Truth, Understanding, Insight

Devil and Satan

1st March 2008, mgh


1) An Introduction

The terms devil and satan are often used interchangably. Many people believe that a devil, or satan, exists that has power for evil. Some say that he is a fallen angel and tries to destroy God's work among men and women. Some think that a devil tempts people to do evil.

However, from a Bible context, there are problems in accepting ideas like this. The God of the Bible is presented as having all power in heaven. Jesus said God's will is done in heaven,

Pray like this: ‘Our Father in heaven, may your name be kept holy. Let your Kingdom come. Let your will be done, as in heaven, so on earth. (Matthew 6:9-10)

King Jehoshaphat, who was given a great victory,

'Yahweh, the God of our fathers, aren’t you God (mighty) in heaven? Aren’t you ruler over all the kingdoms of the nations? Power and might are in your hand, so that no one is able to withstand you. (2Chronicles 20:6)

Debunking Lucifer the fallen angel

There is a logical mismatch if the God of the Bible is powerful and rules in heaven, with the idea of a fallen angel. How can the devil be a fallen angel if God has supreme power over angels and all His creation in heaven and earth? How did a perfect angel come to revolt against a mighty God? How is it that this powerful God, the Creator of all that we see around us, including man and woman, could not destroy one who revolted against Him? Why would God allow a supernatural being to destroy His work on earth?

Isaiah 14 is frequently used to support the theory of a fallen angel. It is essential that the context of this chapter is examined. In Isaiah 14: 4 it states, “take up this proverb against the king of Babylon”. The chapter continues to speak of the greatness of Nebuchadnezzar and then his fall from power. The language is poetical and metaphorical. A great and powerful ruler has “fallen from heaven”. This is not the literal heaven but the ruling powers on earth. In other places, Isaiah uses the 'heaven' metaphorically to refer to rulers, or leaders.

“How art thou fallen from heaven, O Lucifer, son of the morning! how art you cut down to the ground, who did weaken the nations.” (Isaiah 14: 12)

Nebuchadnezzar had indeed weakened and conquered nations of the ancient world to establish his empire and his power. He became a fallen ruler of nations. This is not speaking of a fallen angel.

The words 'devil' and 'satan'

The concept of the devil and satan is a religious one. Therefore, to find out what is meant by the words devil and satan, we must go to the Bible. The Bible makes a number of references to the devil and satan. The first thing that must be established is what the Bible writers meant by the terms 'devil' and 'satan'. We cannot impose our own views on the meaning of these words. The Hebrew and Greek words, with their usage and meanings, are the only true way to understand what these words really mean. This can only be determined by by examining the way the words are used in the context in which they occur in the Bible.

To commence this task, we need to examine the Old Testament first, as it was the first section of the Bible to be written. The New Testament writers were familiar with its writings and frequently quoted from it. Among the terms they used is the word 'satan'.

Briefly, the word 'satan' occurs 19 times in the O.T. In all instances 'satan' is used to indicate an 'adversary', or opponent. An interesting case was when an angel who was doing God's will opposed, or was a 'satan' to Balaam who refused to carry out God's instruction. In another instance an 'adversary/satan' who posed as a worshipper who came among those who came to worship God in the book of Job. Other examples are of men who were adversaries to God's will.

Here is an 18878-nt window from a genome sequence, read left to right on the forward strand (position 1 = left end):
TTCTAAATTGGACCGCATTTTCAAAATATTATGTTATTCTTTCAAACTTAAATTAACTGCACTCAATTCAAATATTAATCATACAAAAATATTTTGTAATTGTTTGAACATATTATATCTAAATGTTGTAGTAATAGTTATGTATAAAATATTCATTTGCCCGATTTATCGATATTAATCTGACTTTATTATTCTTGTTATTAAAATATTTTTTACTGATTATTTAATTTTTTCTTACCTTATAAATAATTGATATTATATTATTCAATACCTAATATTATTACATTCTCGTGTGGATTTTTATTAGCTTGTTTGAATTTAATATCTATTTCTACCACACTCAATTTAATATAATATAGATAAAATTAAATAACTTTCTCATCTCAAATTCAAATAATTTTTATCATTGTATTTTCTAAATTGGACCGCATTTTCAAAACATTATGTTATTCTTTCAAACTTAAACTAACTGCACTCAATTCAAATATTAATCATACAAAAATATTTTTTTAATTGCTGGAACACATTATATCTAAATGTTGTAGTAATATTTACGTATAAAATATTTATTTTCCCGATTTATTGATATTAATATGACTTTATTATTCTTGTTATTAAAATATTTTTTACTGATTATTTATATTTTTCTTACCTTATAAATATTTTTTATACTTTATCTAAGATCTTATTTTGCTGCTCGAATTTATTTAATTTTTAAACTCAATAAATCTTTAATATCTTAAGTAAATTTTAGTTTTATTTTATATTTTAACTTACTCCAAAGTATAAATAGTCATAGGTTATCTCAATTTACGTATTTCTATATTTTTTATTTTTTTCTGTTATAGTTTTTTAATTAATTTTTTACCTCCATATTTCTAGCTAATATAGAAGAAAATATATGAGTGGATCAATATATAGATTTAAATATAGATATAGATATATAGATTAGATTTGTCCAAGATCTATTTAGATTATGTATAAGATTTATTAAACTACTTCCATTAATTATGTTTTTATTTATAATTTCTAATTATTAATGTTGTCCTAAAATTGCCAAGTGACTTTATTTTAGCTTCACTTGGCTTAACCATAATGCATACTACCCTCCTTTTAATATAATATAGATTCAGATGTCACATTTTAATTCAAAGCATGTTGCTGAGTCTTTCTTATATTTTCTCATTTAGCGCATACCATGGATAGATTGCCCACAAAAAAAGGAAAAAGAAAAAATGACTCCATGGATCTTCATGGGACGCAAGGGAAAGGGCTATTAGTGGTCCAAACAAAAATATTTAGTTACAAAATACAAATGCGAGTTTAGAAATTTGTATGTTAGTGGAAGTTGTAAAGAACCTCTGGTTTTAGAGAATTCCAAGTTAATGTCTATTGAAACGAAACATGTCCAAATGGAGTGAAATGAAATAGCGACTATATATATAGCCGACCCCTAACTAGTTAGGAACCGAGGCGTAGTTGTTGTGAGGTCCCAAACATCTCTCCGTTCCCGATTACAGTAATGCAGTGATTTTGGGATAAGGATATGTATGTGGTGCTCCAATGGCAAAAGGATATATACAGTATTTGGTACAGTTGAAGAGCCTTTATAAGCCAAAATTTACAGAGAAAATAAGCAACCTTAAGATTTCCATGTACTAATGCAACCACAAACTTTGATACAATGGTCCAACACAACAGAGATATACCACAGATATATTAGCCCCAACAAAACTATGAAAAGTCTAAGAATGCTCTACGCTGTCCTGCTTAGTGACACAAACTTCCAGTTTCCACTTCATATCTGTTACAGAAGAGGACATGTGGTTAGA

'Devil' is a Greek term and only occurs in eth N.T. It does not occur in the O.T. In 2 Timothy 3: 1-3, the word translated 'slanderers' is the word translated devil elsewhere in the N.T. From this word we have the English word 'diabolical'. Again in 1 Timothy 3:11, the women are advised not to be 'slanderers', which again is the word for 'devil'. These devils are once again people who are slanderers or false accusers.

In simple terms, 'devil' and 'satan' in the Bible refer to enemies of God's will. It is not some supernatural being or mysterious spirit. From the start of the Bible to the end of the Bible, there is one clear enemy to God's purpose. It is the human heart and mind, the will of men and women who wish to satisfy their own desires and oppose God's will. This can be described as sin, which is the wilful desire of man to fulfil his own lusts and to do as he pleases, instead of being obedient to God's will and obeying God's laws. (For more on this see The Sources of Evil.)

2) Satan

In the O.T the Hebrew word for adversary or opponent is 'satan' and this is where we obtain our word satan from. It is directly taken untranslated from the Hebrew. It is an ordinary word that has the meaning of an 'enemy' or an 'adversary'. It is only used 19 times and it may be used in the sense that a person is an evil adversary, or in some cases, the person is not evil in intent, but opposes the will of God.

The case of Balaam is an interesting example of the use of the word 'satan' in the Old Testament. Balaam lived at the time when the Israelites were wandering in the wilderness after fleeing from slavery in Egypt. God had told the prophet Balaam not to go on a hired mission for Balak, who wanted Balaam to curse the Israelites. Balaam disobeyed the Lord's instruction and set out to curse the nation. Riding on an ass he found his way blocked by an angel. “The angel of the Lord stood in his way as his adversary (or enemy)”. (Numbers 22: 22)

The angel told Balaam, “Behold. I am come forth to withstand you.” (Numbers 22: 32) This literally means that the angel was standing in his way “to be an adversary to you.” This is the first time that the word 'satan' appears in the Biblical records. This 'satan' is a good angel, “the angel of the Lord”, who is doing what God wants. The angel stood before Balaam as an adversary and this demonstrates the meaning of the word 'satan' as was intended: an 'enemy' or 'adversary' to the Lord's will.